According to USCIRF, violations of the religious freedom rights of minorities have reached a point where India should be considered amongst the world’s worst violators. The Senators when on to request the Secretary of State to provide Congress with reasoning as to why the USCIRF recommendations are not being followed and why India is not designated “a country of particular concern”
Manifestation of persecution
A Christian preacher was burnt alive right in front of his two minor kids in Orissa by a serial killer Dara Singh. Several Indian states have passed anti-conversion laws. They are aimed at restricting the right to propagate religion, which is guaranteed by Article 25 of the Indian Constitution.
India claims to be a secular country but unfortunately, the country’s legislative history, relating to the issue of conversion underscores the reality that the government always harbored a grudge against conversion. Orissa, Madhya Pradesh, Rajasthan, Arunachal Pradesh and Tamil Nadu have passed Freedom of Religion Acts. A common feature of these anti-conversion laws is that they made so-called ‘forced conversion’ a cognizable offence under sections 295 A and 298 of the Indian Penal Code. Several Indian states have passed anti-conversion laws.
Cognisability of the offence licensed police to harass missionaries and converts under the influence of Hindu fanatics or government functionaries. Some Indian courts intervened to stop the persecution of converts or Christian preachers. For instance, Chief Justice A.N. Ray in Reverend Stanislaus v. State of Madhya Pradesh (AIR 1977 SC 908), and Yulitha v. State of Orissa and others, ruled that propagation is different from conversion. Ray observed adoption of a new religion is freedom of conscience, while conversion would impinge on ‘freedom of choice’ granted to all citizens alike. But the state governments remained nonchalant to the courts’ observations.
To discourage Dalits from converting to Christianity, not only the center but also the Indian states have deprived ‘Dalit Christians’ of minority-status privileges. The courts’ decisions being declaratory (certiorari), not mandatory (mandamus), remained un-implemented. Interestingly, India’s Ministry of Home Affairs (February 1981) advised the state government and union territories to enact laws to regulate change of religion on the lines of the existing Acts in Madhya Pradesh, Orissa and Arunachal Pradesh. Such legislations violate the UN Charter of Human Rights which gives a person right to change his or her religion.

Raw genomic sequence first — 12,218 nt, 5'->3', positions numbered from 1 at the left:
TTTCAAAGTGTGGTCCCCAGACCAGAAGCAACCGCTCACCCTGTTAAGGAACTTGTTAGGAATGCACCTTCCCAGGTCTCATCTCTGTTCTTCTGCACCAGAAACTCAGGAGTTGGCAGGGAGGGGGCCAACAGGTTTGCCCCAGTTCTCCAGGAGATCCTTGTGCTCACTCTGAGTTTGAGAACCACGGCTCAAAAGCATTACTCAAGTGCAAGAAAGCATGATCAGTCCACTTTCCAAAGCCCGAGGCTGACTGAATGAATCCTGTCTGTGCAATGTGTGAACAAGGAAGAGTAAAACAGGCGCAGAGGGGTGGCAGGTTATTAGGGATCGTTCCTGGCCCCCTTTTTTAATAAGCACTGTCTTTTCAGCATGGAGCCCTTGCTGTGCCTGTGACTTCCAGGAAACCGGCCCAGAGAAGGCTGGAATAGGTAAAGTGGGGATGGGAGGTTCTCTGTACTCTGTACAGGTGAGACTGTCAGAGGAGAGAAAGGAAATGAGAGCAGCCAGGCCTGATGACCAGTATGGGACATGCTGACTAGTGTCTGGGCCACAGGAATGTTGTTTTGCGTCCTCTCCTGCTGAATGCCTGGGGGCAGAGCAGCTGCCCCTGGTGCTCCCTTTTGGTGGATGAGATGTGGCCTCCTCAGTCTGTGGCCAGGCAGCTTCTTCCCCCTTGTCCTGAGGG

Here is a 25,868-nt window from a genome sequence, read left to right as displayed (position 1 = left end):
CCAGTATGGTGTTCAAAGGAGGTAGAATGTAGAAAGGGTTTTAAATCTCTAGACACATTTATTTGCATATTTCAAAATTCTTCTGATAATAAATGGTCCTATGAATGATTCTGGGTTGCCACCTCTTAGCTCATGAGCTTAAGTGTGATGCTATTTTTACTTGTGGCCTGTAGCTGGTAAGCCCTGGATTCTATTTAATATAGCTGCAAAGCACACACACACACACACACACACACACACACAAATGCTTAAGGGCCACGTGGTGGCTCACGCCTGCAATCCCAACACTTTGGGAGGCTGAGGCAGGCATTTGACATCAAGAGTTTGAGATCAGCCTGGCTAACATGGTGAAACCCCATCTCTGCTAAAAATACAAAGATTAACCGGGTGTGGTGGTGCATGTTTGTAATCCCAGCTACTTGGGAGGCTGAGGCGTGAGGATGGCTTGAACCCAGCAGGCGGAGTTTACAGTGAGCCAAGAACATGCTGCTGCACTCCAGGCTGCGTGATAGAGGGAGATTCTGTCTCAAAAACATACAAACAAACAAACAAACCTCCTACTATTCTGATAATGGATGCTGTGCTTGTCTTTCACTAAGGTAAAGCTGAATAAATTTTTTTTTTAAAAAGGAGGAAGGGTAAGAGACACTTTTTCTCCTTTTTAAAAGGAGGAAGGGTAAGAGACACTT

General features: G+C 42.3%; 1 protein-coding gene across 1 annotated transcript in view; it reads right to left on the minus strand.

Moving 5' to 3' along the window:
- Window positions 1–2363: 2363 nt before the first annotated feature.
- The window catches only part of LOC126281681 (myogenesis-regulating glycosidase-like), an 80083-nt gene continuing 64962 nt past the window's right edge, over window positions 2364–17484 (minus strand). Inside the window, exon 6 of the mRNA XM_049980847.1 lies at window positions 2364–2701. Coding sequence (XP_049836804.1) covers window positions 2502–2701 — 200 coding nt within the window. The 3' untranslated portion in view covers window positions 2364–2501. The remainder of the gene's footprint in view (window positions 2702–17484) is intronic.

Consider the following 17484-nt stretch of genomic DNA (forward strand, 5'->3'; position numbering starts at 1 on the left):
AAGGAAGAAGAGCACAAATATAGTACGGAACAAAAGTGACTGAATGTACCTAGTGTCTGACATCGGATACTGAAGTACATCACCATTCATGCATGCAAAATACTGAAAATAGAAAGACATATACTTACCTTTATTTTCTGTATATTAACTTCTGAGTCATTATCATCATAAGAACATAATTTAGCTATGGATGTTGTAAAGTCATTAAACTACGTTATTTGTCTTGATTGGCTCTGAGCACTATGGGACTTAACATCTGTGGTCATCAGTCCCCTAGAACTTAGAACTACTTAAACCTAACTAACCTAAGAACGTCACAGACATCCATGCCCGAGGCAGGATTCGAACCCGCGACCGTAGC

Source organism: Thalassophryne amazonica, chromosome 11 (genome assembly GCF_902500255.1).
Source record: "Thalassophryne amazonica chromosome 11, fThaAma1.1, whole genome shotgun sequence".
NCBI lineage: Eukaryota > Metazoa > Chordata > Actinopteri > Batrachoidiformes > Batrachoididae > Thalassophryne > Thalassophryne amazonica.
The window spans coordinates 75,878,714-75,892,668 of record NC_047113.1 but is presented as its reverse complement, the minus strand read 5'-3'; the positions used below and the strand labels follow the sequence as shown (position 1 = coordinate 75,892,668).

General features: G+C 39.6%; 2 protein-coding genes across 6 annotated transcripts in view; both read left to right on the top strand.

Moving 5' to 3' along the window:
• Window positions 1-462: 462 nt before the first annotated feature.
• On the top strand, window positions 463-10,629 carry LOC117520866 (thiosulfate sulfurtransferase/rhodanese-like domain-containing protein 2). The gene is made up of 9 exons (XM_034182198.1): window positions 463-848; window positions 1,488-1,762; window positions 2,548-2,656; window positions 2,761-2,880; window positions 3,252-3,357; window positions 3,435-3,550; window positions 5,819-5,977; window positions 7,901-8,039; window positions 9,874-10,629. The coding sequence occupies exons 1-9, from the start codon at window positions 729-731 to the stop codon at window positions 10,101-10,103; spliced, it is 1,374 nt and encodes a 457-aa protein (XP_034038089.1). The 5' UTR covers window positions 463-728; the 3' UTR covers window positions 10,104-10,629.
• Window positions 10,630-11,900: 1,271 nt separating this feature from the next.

Since the Bharatiya Janata Party (BJP) took power in 2014, religious intolerance and anti-Christian violence has surged across India. Six women at Kilipala village in Jagatsinghpur district (Orissa) had their heads tonsured by influential Hindus. Their offence was abandoning Hindu faith at their own free will. Christian missionaries are harassed, deported and even killed. Indian government ordered ‘deportation of three American preachers from Church of Christ in North Carolina on the first available flight to the US.’ To insult them even further, the preachers were even attacked by Hindu fanatics.
Indian courts often act as kangaroo.
A few years back, Hindus attacked Christians as a response to a book which allegedly insulted Hindu deities. Investigations revealed that the book was not written by any Christian. But it happened to be displayed on one of the Emmanuel Mission’s bookshops for sale. The mission is a Christian organization that runs a chain of schools in various Indian states.
Hindus ignore the fact that Christian missionaries started coming to India, particularly the North-East, in the late 19th century. They promoted education and socio-economic developmental work in the region. In Rajasthan, the Emmanuel Mission, alone, runs over 50 schools.
Surge in persecution under BJP
Since the Bharatiya Janata Party (BJP) took power in 2014, religious intolerance and anti-minority violence surged across India. In 2014, the Evangelical Fellowship of India (EFI) documented 144 violent attacks on Indian Christians. In 2019, the latest data available, the number of attacks has more than doubled with EFI documenting 366 violent attacks.
The plight of Muslims is no less miserable. They join Muslim munch, a component f Rashtriya Swayamsevak Sangh to escape persecution. Indian courts ruled that a mosque was not necessary for the Muslim mode of worship. Muslims offering prayers in open space were brutally eaten. Some Muslims, wearing prayer caps, were also beaten. Beef sellers or eaters are lynched. A Goa legislator complained that cow vigilantes (gau rakhshak) intercept beef trucks into Karnataka and put phenyl on it to make it unfit for eating.
Judge Mahesh Chandra Sharma of the Rajasthan High Court, in his 193-page judgment, stunned people by mentioning the mythical benefits of cow milk, urine and dung. His judgment, a mélange of scriptures and law, glistens with claims like ‘cow is a surgeon’, ‘a complete pharmacy’, and cow is a ‘national animal’.